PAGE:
Rob Halligan is a worship leader and song writer and has several published albums. He is a leader in the Jesus Fellowship and lives in Coventry with his wife Jean, and two teenage children, David and Nikita.
JUST briefly, Rob, how did you become a Christian?
When I was 16, I was on the streets and on the run from the police – I was wanted for theft. I made my way up to Northampton from the South Coast where I lived with my mother. It was here I met some ‘Jesus people’ who were giving out food and drink on the streets. They offered to put me up and I went home to stay with them at ‘Sheepfold Grange’ – the community house where they lived in the heart of the Northamptonshire countryside. I saw, for the first time in my life, Jesus at work; these people were Jesus to me and, after staying for some time with them, I became a Christian.
How did you become a worship leader?
I stayed on at Sheepfold and, as a teenager, started playing and leading the worship when we got together to worship and pray. I could play the guitar and had been in a band at school but I really wasn’t much good. It was a time of Holy Spirit renewal in our church; worship and singing scenes were often unplanned. People used to sing out their thoughts spontaneously to God, and there was very little focus on professionalism. We often set Bible verses to music – a great way to learn them.
Rob, these days you lead worship both on stage at large events and in smaller worship and praise gatherings. How do you see your role as worship leader?
I recognise there are anointed worship leaders but, personally, I find being called a ‘worship leader’ is a misnomer. I have a prophetic ministry and a gift of exhortation and, for me, music is the vehicle I use to express something prophetic. For me, the whole idea of a worship leader is invented – a modern phenomenon when we have to have someone telling us what to sing. Worship leading shouldn’t just be singing or hyping people up – that can just blinker people from getting a glimpse of God.
A song I really like is Matt Maher’s ‘Christ is risen’ because it carries lots of depth and a prophetic call to the church in it.
Effective worship leading is about enabling people to connect with God. It’s sad if we limit that to singing alone; songs can sometimes be indulgent musically and light in terms of depth.
There’s so much worship music nowadays online. What do you think about this?
It’s very important to be part of ‘the Body of Christ’, a functioning church community – that carries a particular anointing. Worship on our own is important too but we have to be careful we are connecting in our spirits to God – not just liking the music and passively singing along.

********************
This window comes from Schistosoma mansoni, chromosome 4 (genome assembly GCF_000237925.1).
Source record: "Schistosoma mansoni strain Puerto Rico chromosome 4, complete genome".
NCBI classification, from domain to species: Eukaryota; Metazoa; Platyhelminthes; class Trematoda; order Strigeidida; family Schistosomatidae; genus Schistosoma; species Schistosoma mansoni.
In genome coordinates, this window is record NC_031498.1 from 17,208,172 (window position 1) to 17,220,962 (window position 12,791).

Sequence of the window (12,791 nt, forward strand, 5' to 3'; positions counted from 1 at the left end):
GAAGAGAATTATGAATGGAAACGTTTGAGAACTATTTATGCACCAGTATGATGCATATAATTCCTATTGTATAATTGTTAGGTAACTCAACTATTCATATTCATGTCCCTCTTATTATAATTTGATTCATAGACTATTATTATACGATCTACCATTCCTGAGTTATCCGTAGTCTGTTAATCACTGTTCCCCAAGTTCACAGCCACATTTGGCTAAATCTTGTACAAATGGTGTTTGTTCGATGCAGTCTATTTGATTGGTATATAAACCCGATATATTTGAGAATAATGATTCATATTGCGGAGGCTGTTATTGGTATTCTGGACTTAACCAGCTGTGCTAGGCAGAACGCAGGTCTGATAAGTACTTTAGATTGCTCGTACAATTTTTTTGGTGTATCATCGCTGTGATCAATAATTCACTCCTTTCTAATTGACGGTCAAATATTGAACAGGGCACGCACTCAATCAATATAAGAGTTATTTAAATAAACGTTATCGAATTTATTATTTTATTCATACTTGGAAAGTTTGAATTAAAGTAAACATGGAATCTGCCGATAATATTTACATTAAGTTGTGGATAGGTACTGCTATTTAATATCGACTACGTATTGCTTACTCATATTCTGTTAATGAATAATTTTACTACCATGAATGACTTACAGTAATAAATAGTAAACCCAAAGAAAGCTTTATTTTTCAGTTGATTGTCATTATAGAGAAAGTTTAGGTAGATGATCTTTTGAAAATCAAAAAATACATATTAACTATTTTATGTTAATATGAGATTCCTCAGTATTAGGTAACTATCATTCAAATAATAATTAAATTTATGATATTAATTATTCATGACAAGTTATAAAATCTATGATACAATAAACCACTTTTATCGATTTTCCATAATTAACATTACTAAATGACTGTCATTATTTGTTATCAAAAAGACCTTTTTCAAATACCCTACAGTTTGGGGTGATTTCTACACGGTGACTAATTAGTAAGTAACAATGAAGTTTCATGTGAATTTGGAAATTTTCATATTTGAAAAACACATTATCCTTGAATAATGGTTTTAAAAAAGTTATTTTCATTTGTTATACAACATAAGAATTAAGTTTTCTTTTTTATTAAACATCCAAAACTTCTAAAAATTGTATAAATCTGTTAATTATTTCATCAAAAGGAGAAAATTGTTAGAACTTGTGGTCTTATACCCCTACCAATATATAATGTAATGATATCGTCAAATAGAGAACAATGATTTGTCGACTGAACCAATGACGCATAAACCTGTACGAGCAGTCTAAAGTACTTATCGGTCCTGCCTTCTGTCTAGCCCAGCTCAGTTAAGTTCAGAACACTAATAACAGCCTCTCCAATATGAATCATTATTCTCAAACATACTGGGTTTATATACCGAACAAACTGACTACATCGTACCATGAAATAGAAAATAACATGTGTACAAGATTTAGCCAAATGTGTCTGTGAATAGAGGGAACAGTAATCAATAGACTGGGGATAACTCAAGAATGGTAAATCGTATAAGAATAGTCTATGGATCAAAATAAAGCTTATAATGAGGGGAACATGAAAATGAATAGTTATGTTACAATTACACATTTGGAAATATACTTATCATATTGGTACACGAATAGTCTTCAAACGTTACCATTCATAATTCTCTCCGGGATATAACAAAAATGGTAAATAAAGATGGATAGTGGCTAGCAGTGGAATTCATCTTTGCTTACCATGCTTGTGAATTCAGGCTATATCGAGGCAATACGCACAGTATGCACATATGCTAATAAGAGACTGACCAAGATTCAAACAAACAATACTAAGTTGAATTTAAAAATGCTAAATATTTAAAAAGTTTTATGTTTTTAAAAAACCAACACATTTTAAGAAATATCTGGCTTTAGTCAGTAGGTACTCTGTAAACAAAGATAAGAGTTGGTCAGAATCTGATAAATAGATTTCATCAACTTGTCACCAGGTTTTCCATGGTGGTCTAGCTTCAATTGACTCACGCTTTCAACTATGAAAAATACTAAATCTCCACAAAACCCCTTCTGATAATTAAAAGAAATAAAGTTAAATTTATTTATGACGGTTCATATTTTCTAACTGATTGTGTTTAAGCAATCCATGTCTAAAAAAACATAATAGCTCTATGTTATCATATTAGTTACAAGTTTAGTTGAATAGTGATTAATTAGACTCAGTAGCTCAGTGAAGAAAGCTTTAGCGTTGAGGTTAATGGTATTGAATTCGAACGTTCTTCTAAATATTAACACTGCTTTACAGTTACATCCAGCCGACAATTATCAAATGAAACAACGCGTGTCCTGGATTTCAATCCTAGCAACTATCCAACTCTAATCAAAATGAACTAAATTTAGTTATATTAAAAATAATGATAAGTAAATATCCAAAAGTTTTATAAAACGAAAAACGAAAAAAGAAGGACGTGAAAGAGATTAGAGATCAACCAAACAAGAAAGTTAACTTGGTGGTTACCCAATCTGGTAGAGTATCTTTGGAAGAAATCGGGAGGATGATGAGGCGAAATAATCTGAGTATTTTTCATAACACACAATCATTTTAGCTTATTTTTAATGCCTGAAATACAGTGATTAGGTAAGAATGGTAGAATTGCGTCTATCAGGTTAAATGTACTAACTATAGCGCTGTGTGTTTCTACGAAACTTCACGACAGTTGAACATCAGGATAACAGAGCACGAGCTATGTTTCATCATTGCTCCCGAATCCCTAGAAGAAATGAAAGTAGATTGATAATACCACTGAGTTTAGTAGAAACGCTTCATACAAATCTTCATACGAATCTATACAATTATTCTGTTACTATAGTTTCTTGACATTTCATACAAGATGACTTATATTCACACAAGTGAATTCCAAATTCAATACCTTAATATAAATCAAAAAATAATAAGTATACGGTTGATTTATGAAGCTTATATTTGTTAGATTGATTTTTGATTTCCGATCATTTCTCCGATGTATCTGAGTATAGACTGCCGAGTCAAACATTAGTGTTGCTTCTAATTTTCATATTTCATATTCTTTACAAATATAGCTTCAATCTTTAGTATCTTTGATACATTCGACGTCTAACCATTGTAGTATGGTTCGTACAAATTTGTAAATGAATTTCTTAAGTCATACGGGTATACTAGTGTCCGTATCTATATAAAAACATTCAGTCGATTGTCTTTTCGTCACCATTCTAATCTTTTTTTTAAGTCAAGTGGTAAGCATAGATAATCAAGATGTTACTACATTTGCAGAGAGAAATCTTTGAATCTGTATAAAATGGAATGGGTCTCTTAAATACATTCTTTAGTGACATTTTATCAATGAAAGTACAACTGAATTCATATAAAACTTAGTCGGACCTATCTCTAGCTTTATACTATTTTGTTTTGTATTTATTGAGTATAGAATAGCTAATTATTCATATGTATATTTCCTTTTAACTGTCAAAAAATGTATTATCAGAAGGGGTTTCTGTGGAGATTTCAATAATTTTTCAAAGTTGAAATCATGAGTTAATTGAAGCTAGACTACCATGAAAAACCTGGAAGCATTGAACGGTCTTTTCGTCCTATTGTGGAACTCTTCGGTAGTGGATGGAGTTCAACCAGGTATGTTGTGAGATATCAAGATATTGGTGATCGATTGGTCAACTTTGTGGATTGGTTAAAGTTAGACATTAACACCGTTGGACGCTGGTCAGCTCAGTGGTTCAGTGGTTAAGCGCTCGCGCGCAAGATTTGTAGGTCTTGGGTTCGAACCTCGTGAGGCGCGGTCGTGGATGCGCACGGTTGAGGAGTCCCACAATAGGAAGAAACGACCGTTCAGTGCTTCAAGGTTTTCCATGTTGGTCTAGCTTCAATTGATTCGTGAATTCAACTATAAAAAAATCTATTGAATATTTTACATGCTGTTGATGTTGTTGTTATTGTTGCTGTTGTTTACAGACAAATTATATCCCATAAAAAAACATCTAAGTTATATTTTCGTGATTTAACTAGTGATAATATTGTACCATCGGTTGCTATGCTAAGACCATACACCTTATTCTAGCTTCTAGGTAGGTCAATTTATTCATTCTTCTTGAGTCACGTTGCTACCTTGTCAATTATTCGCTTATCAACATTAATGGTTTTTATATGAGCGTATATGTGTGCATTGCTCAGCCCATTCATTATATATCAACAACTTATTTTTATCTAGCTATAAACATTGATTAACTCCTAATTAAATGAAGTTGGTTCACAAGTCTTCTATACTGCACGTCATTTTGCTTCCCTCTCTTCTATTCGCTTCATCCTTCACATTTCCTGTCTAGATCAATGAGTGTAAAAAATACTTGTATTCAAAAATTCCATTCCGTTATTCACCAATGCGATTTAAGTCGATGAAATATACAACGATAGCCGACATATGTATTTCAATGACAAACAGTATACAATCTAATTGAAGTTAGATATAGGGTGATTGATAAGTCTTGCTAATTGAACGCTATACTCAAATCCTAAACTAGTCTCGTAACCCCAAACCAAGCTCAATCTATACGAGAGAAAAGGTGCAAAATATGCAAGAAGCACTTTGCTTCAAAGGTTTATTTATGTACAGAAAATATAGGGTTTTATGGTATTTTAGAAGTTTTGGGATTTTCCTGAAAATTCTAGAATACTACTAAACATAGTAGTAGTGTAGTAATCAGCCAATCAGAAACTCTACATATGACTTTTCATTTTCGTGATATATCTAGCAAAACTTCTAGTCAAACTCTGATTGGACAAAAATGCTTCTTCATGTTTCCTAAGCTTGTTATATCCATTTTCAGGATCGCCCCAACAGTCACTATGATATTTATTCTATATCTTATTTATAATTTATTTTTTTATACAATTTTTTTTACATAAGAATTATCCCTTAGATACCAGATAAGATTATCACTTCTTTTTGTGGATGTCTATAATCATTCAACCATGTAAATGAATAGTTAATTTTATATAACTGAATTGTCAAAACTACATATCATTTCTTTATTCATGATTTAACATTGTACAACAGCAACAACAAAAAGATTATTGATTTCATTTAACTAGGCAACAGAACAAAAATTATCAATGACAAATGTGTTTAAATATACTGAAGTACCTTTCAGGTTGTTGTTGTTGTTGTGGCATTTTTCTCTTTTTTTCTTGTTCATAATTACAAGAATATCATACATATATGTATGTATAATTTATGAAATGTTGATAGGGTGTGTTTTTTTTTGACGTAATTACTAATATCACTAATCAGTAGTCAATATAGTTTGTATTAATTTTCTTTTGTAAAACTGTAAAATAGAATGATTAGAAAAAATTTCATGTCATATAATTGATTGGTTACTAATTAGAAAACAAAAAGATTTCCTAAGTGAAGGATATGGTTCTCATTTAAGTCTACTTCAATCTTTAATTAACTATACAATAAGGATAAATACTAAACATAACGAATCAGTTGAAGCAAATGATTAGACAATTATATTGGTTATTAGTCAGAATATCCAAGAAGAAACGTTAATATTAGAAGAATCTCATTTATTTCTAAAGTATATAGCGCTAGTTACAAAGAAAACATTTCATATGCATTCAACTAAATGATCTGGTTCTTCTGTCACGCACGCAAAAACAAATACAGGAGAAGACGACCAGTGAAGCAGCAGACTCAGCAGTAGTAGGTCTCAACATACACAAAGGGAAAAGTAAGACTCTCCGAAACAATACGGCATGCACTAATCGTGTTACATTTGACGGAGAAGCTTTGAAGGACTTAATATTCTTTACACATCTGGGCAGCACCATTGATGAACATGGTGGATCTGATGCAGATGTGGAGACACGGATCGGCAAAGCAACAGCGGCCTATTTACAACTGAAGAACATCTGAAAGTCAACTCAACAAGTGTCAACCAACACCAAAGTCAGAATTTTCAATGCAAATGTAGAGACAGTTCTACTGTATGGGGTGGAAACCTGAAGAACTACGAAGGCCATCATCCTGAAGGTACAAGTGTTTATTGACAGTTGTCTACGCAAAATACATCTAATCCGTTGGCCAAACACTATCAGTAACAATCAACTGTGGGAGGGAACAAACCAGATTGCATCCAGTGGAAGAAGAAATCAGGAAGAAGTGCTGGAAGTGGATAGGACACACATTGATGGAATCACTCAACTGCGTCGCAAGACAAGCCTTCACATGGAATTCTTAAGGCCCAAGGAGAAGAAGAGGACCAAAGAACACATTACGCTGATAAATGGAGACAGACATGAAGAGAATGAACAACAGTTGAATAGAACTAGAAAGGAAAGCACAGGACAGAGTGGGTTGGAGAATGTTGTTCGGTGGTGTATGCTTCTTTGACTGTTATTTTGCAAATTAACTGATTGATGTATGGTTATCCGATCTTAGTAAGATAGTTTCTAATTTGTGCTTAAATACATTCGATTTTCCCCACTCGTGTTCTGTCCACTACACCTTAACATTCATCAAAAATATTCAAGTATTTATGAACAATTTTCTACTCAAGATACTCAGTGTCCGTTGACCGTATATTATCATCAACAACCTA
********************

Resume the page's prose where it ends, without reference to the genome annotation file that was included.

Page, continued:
For some people, listening to worship can be really important, a life-line. The important thing is we are connecting with God and allowing God to speak to us.
God wants to have a relationship with us individually and corporately. Watching YouTube, earphones plugged in, watching church events can be good, but we must remember God wants to have a personal connection with us. Led-worship can have too much ‘voice’ – it can be soulish rather than bringing about lasting and meaningful spiritual encounters.
What works in worship leading? What style works best?
I think it’s important to start with a real focus and often that means stopping. We need to ask: “Why are we here?” We don’t want the song itself to become the most important thing.
I think that, in corporate music, there is a certain simplicity in songs, a sing-ability which needs to be kept. Some of the new songs are difficult to sing; you can’t work with them. There is a misplaced anxiety about having to be too clever with music. I like songs that enable the church to worship. As we worship, God is speaking to the church and drawing us together.
Finally, Rob, have you anything you hope for in terms of worship and music?
I think we go through seasons of creativity in the church. There has been particular anointing for different worship styles and music and we have pushed the boat out and explored them. We need another wave of exploring genres, experimenting with new types and forms of worship – yes, music but also poetry and the visuals arts as well. There have been times when the church has been influenced by the world in its worship and times when it has been the other way round. My hope is that the church with its arts, creativity and music will influence not only the church but the outside world as well.